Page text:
Mahashivratri 2017: With 500 priests, 250 ‘bali tharas’ and thousands of devotees, Kerala to lead by example with environment-friendly rituals

By: | Published: February 24, 2017 12:28 PM

In one of his blog posts, actor Mohanlal had pointed out that the growing menace of dogs turning wild and attacking people pertains to the waste that is being piled up on road sides which may contain harmful materials including drugs.

It is a familiar sight to find neighborhoods flanked by open spaces where garbage is dumped and not cleared for days! (PTI)

This year, Kerala will usher in eco-friendly Shivaratri celebrations as the Aluva Manappuram and the Travancore Devaswom Board have decided to enforce a ban on plastic water bottles and plastic carry bags. Kerala has been in the spotlight for the lackadaisical approach to waste management and the poor implementation of waste disposal by municipal authorities. It is a familiar sight to find neighborhoods flanked by open spaces where garbage is dumped and not cleared for days! In one of his blog posts, actor Mohanlal had pointed out that the growing menace of dogs turning wild and attacking people pertains to the waste that is being piled up on road sides which may contain harmful materials including drugs.

This move by Aluva Manappuram and the Travancore Devaswom Board is a welcome one, but one wonders about how smoothly the implementation will work. Here are some preparations that are underway to facilitate the same.

According to tradition, the Shivaratri celebrations will begin on Friday night and continue till Saturday morning. There will be a strict ban on soft drinks that are packaged in plastic bottles and drinking water that comes in plastic bottles. Plastic carry bags will also not be allowed. There will be a supply of boiled water which is flavored with ginger during the Shivaratri celebrations. This will be made available at various points as elaborate arrangements have been made to facilitate the same. Further, there will be 5,000 litre capacity containers that will be placed on the banks of the river.

The banks of the river Periyar will have 250 ‘bali tharas’ and over 500 priests have been deployed to help devotees with the rituals. However, the priests have been directed to use the natural plaintain leaf for the Balitharpan rituals instead of plastic plates. In accordance with tradition, the rituals will begin at midnight with the Shivaratri vilakku.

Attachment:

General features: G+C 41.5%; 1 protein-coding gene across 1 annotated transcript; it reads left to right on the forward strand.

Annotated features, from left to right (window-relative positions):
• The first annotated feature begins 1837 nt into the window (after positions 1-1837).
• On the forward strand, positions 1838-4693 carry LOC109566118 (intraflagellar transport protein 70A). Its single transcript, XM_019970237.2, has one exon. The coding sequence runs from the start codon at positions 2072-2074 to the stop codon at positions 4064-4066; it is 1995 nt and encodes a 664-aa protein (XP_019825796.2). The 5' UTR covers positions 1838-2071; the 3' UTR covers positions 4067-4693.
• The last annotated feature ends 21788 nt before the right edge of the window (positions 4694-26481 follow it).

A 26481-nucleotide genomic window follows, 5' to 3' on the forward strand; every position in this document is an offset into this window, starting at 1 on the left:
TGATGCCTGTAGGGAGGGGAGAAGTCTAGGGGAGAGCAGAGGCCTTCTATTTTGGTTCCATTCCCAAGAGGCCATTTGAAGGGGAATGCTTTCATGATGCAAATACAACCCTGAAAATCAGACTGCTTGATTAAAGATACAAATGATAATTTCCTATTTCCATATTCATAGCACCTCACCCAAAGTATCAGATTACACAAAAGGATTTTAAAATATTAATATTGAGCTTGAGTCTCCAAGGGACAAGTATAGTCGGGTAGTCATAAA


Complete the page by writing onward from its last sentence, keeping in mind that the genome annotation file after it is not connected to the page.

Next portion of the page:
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Two dozen bio-toilets will be set up. There will be make shift tents for women devotees to change their clothes after taking a dip in the water as part of the traditional rituals. Security has been strengthened around the area with over 2000 police personnel, 200 women CPOs, 164 sub-inspectors and 30 circle inspectors, among others.

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To be ready for any emergency, the service of swimmers will be ready along with support facilities on the ground that includes boats and life jackets. Surveillance cameras have been placed along the river bank and surrounding premises. Traffic regulations will be strictly monitored.

It is good to see Kerala move in the right direction. More festival celebrations across the state can be planned in advance and by keeping it environment-friendly, it spreads the message more effectively with the masses, the religious organisations/temple authorities and the officials who are responsible for implementing it.

From God’s own country to the entire country, let us pitch for more initiatives like this!

 

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